Innovate for the Future...or Else

Mega Cities Dominate, Privacy Is Gone: Mega Trends Point to a Very Different World in 2025

By Aaron Hand

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Yokogawa Users Group 2012

For a users conference focused largely on getting the most out of tools today, a keynote speaker harping on the need to innovate toward the megatrends of tomorrow might seem somewhat impractical.

Richard Sear, vice president–visionary innovation at Frost & Sullivan, acknowledged that fact during his presentation this morning at the Yokogawa Users Group Conference in New Orleans. But then he went on to emphasize—in a whirlwind tour of the megatrends that will need to be addressed by 2020—just how important it is for companies to innovate.

"We really have to look farther out in the future. The time for us to innovate is shortening dramatically," Sear said. "Over the next 10 years, 60% of the companies that exist—small and large—are going to disappear…because they've been out-innovated."

Sear focused the audience's attention on nine key areas where megatrends will have a global, transformational and sustainable impact on the way we think about business: urbanization, "smart" as the new green, social trends, new business models, technology, mobility, economies, infrastructure and healthcare.

The City as Customer

Much of the discussion centered around the changing face of the world's population. Sear talked about urbanization leading to the "city as a customer." More societies pushing from agrarian to service-based cultures will lead to the evolution of mega cities; mega regions (the aggregation of cities); mega corridors (the connection of cities along some sort of throughway); and mega slums, a term that Sear said he dislikes, but that describes the informal settlements in which some 837 million people live today.

Cities overall are having a disproportionate impact on the GDP of countries that they reside in. But perhaps more significant are the approximately 2 billion people who will be living in mega slums by 2020. That's out of a total world population of 7.5 billion people, representing a huge relatively untapped market. "It's really quite an interesting phenomenon," Sear said. "They've gone from something that we don't really want to deal with to now something largely being viewed as center of commerce."

This is particularly an issue in Africa, where currently only one mega city exists. In Nigeria, they're looking for ways to integrate the slums into a formal economy. "The way that this is trying to be addressed is to raise the living standards in these cities," Sear said, mentioning the ability to provide sanitation services into the slums, and a way to provide a form of living that makes people feel like they belong to something.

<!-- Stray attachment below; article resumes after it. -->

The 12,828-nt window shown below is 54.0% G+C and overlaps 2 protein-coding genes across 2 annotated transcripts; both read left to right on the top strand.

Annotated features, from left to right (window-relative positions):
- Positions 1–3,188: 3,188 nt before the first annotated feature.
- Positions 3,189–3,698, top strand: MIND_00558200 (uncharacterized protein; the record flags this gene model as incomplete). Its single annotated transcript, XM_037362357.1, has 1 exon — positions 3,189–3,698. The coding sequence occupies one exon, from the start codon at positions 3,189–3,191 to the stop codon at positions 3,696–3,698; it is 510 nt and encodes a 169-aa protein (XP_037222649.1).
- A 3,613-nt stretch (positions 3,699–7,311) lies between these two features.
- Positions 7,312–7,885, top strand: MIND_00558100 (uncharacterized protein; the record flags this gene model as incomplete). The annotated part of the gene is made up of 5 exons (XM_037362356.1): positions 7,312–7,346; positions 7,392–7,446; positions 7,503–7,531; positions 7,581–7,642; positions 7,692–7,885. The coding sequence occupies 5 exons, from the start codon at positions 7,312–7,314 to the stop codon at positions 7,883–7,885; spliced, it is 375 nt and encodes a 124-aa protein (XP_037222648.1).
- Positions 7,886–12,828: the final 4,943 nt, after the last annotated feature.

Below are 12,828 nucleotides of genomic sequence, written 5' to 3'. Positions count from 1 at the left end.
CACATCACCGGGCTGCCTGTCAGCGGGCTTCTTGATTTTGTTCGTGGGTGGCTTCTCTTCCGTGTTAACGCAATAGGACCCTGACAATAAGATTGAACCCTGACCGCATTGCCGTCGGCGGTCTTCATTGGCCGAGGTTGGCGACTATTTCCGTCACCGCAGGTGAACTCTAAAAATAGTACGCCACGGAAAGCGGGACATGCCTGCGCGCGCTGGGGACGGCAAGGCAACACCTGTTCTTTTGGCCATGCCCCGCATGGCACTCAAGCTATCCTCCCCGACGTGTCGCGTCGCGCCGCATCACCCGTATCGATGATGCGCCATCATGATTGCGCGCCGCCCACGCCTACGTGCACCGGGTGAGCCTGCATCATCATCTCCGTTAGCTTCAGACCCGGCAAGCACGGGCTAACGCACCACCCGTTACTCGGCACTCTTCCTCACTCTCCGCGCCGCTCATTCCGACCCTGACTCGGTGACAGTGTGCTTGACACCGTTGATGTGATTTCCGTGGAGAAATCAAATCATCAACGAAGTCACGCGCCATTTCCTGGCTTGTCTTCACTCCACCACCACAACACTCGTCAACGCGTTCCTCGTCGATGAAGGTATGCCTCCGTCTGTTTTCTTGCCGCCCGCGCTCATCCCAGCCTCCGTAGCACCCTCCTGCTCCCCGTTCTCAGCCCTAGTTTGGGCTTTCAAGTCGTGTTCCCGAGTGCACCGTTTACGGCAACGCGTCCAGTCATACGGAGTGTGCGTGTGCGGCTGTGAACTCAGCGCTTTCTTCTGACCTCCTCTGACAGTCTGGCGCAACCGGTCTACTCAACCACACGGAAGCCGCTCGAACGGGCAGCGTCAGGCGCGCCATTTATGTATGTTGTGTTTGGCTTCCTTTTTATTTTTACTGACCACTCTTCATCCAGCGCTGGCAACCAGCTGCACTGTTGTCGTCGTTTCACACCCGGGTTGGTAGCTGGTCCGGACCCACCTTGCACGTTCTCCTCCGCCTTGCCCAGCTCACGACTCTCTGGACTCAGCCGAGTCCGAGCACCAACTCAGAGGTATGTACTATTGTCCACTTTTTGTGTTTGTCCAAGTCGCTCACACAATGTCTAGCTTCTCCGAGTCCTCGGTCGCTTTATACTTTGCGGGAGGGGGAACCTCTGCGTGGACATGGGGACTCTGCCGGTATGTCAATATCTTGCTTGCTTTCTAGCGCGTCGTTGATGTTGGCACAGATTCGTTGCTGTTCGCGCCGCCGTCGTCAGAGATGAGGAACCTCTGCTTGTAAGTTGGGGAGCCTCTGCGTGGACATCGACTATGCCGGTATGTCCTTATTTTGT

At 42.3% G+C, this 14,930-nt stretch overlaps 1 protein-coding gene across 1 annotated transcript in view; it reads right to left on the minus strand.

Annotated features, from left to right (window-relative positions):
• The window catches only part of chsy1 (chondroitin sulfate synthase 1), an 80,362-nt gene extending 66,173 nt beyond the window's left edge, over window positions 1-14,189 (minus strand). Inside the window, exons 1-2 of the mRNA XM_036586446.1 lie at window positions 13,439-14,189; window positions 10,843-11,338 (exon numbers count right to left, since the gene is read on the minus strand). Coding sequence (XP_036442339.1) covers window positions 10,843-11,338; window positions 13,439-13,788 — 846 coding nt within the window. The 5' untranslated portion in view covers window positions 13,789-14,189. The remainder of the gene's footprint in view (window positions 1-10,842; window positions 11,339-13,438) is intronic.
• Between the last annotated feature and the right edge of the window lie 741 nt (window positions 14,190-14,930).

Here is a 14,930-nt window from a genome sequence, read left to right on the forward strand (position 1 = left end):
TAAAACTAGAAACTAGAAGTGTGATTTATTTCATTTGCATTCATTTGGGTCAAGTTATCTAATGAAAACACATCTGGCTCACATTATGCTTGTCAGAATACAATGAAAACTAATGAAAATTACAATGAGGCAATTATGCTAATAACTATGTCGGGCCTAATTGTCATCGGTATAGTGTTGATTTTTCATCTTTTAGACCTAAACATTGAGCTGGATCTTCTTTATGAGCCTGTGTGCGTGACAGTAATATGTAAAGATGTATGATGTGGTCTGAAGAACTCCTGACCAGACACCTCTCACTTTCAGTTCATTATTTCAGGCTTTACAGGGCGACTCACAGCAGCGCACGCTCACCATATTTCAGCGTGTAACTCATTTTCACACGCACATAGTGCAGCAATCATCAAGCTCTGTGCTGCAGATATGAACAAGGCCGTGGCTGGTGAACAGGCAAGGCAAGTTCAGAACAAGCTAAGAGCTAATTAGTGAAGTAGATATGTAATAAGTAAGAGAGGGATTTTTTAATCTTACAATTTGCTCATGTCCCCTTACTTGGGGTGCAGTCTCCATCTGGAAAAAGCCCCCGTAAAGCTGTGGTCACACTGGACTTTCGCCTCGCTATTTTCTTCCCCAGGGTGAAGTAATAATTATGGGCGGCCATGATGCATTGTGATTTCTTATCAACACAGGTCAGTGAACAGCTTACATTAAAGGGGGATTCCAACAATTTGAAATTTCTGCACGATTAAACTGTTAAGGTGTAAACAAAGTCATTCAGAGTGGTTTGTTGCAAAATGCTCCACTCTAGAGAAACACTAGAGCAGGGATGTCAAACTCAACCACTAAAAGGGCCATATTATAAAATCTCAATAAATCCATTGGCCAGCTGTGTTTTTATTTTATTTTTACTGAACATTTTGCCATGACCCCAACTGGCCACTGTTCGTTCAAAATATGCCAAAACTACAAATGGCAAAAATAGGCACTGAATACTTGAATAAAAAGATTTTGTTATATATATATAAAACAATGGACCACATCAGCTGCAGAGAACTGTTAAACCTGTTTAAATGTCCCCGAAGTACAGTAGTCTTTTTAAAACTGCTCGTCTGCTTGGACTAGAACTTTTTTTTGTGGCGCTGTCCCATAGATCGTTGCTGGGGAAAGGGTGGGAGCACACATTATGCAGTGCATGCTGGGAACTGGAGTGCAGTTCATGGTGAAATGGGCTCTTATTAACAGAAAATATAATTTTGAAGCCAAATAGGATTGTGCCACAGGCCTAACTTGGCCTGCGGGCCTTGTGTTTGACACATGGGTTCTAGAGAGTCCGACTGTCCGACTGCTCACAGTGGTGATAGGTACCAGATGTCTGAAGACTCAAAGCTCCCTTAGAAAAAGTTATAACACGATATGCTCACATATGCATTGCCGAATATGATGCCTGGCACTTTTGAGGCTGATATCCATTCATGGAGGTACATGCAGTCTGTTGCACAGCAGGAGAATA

Africa is probably one of the most interesting places in the world, Sear commented. "At the moment, they don't have the broadband access to make them innovative, but they soon will," he said. The continent is struggling with its telecom infrastructure, but will see it emerge in the years to come.

More Devices, All Connected

We're living in an increasingly connected world, with more than 80 billion devices expected to be digitally connected by 2020. Frost & Sullivan predicts there will be 10 connected devices for every household; five connected devices for every user (what Sear considers a conservative number); 5 billion Internet users; and 500 devices with unique digital IDs per square kilometer.

"Forget privacy. It will not exist," Sear said. "You will have to just deal with the idea that your information will be out there."

It was the notion of reduced privacy and the contentious issue of rising healthcare costs in the United States that created perhaps the most buzz following Sear's presentation—particularly with the idea that people could someday reduce their health insurance premiums by getting a chip implanted in themselves.

Insurance companies are "adamant," Sear said, that healthcare cost issues will be solved with such implanted chips. "Choose a low premium and you're chipped; a higher premium and you're not. But that option might also disappear over time." Sear described it as the only way to manage healthcare costs, "no matter who wins the election next week."

Some other provocative technologies that Sear spoke of included an array of technologies such as "actual" smart meters in the home that could adjust room climate based on who's in the room, and switch the house off and turn on security when you leave; smart bandages that not only help the healing process, but also know when to change the bandage when it reaches its minimal point of efficacy; virtual dressing rooms for online shopping that work with in-home holographics incorporating touch-sensitive pads to also get the feel of the clothing; combining social networking with technology to help you know what products to buy at the grocery store; smart cars in an era of "micromobility"; and more.

All in all, here's how Sear sees the future in 2025:

  • Robots will be in your home, performing repetitive tasks.
  • Digital assistants will guide our everyday lives, and to a large extent they will do it intelligently and autonomously.
  • Cars will have many autonomous functions that will provide advanced driver assistance functions.
  • Most government buildings in the United States will be carbon-neutral.
  • You will most likely live in a city that wants to be smart or sustainable.
  • We will have multiple devices monitoring our wellbeing, and designer drugs will begin emerging.
  • Facebook will have been out-innovated in the virtual world.

"Every company needs to be thinking about how these trends will affect their businesses," Sear warned. "Because if you're not, you can bet someone else is."

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